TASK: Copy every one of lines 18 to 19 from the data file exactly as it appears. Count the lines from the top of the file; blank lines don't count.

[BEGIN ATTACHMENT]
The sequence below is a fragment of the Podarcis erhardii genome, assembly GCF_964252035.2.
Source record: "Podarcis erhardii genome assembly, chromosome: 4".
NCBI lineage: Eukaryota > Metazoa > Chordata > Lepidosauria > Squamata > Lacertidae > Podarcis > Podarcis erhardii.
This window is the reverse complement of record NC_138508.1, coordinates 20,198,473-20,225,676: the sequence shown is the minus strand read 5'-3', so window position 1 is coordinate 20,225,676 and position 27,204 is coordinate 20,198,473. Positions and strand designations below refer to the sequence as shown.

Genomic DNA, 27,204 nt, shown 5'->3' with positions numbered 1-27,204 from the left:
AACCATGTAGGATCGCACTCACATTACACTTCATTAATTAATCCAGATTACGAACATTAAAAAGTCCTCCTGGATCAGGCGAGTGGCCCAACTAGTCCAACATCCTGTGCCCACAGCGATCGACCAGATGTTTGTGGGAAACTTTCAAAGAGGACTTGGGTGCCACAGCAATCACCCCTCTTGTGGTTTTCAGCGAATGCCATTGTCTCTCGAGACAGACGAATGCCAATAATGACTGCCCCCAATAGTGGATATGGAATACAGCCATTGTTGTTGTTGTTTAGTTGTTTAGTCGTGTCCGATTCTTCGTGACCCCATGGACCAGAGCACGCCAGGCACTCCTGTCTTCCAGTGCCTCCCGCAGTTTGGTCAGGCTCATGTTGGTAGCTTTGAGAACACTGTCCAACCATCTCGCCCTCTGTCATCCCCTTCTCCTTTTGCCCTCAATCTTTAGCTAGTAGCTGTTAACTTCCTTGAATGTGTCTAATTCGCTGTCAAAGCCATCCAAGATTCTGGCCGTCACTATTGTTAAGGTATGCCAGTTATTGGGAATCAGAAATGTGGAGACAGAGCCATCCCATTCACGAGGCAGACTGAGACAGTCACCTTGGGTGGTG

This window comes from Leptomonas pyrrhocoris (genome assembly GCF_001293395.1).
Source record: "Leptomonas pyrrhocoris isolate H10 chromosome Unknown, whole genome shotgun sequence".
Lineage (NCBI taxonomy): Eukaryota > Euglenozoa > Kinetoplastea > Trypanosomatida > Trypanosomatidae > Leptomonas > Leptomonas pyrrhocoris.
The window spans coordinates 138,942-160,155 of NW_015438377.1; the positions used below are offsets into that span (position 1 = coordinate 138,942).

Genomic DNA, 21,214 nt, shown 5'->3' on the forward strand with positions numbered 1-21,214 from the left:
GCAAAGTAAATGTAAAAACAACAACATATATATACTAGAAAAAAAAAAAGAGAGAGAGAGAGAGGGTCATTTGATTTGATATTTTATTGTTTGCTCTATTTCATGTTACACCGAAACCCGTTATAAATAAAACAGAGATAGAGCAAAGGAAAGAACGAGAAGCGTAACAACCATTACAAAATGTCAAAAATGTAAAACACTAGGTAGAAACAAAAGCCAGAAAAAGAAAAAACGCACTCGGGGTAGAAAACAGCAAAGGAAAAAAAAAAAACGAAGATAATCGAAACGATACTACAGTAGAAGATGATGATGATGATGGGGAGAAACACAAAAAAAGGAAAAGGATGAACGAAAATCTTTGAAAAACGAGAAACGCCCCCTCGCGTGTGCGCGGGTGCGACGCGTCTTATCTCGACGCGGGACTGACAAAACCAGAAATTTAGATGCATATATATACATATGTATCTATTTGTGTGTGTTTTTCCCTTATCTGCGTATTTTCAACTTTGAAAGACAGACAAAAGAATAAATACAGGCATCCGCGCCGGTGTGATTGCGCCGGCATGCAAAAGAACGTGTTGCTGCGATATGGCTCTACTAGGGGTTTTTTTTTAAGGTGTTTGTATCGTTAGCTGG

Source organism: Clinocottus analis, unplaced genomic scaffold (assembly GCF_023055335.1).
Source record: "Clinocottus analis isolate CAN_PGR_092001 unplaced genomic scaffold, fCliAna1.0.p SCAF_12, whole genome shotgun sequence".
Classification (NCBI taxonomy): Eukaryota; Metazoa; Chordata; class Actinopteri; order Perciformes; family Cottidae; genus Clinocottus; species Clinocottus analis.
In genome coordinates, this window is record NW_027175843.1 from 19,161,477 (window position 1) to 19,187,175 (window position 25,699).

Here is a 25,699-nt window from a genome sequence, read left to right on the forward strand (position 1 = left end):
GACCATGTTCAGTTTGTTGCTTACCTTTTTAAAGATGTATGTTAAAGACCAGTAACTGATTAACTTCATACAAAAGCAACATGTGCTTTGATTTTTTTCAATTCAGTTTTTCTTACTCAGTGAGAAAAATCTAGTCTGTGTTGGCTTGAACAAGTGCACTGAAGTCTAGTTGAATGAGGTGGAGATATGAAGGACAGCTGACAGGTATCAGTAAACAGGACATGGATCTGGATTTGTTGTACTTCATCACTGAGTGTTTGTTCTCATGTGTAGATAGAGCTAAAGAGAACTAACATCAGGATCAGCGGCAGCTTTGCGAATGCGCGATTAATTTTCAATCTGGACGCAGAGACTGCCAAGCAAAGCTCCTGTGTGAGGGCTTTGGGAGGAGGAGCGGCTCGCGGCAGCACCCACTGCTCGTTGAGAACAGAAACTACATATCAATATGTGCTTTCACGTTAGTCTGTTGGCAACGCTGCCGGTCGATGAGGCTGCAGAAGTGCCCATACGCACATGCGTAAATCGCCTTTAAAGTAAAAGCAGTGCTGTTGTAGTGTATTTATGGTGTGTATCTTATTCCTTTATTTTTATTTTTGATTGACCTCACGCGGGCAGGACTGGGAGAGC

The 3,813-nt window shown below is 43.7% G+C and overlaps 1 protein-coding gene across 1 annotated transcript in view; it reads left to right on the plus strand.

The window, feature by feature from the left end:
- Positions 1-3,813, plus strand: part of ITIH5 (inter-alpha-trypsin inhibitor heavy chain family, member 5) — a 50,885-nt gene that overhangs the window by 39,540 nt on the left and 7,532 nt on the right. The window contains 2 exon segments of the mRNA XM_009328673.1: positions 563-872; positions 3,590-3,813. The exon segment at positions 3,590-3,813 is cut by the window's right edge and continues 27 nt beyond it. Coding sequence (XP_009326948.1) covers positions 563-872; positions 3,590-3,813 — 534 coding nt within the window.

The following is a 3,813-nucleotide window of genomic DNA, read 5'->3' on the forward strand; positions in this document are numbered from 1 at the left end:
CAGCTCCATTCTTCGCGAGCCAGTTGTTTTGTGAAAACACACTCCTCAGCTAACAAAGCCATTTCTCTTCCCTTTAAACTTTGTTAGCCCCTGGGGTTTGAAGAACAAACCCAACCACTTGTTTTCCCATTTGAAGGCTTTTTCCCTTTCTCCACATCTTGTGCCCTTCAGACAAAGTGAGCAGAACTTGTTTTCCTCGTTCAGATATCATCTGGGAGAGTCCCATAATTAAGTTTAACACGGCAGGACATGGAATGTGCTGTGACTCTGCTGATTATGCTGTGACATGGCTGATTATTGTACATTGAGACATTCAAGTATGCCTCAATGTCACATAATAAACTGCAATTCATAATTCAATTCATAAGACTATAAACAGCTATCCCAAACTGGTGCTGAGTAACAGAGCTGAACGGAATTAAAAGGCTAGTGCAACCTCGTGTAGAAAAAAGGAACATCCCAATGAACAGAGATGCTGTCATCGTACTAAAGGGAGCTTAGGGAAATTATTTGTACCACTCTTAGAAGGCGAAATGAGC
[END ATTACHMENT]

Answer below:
GACCATGTTCAGTTTGTTGCTTACCTTTTTAAAGATGTATGTTAAAGACCAGTAACTGATTAACTTCATACAAAAGCAACATGTGCTTTGATTTTTTTCAATTCAGTTTTTCTTACTCAGTGAGAAAAATCTAGTCTGTGTTGGCTTGAACAAGTGCACTGAAGTCTAGTTGAATGAGGTGGAGATATGAAGGACAGCTGACAGGTATCAGTAAACAGGACATGGATCTGGATTTGTTGTACTTCATCACTGAGTGTTTGTTCTCATGTGTAGATAGAGCTAAAGAGAACTAACATCAGGATCAGCGGCAGCTTTGCGAATGCGCGATTAATTTTCAATCTGGACGCAGAGACTGCCAAGCAAAGCTCCTGTGTGAGGGCTTTGGGAGGAGGAGCGGCTCGCGGCAGCACCCACTGCTCGTTGAGAACAGAAACTACATATCAATATGTGCTTTCACGTTAGTCTGTTGGCAACGCTGCCGGTCGATGAGGCTGCAGAAGTGCCCATACGCACATGCGTAAATCGCCTTTAAAGTAAAAGCAGTGCTGTTGTAGTGTATTTATGGTGTGTATCTTATTCCTTTATTTTTATTTTTGATTGACCTCACGCGGGCAGGACTGGGAGAGC

The 3,813-nt window shown below is 43.7% G+C and overlaps 1 protein-coding gene across 1 annotated transcript in view; it reads left to right on the plus strand.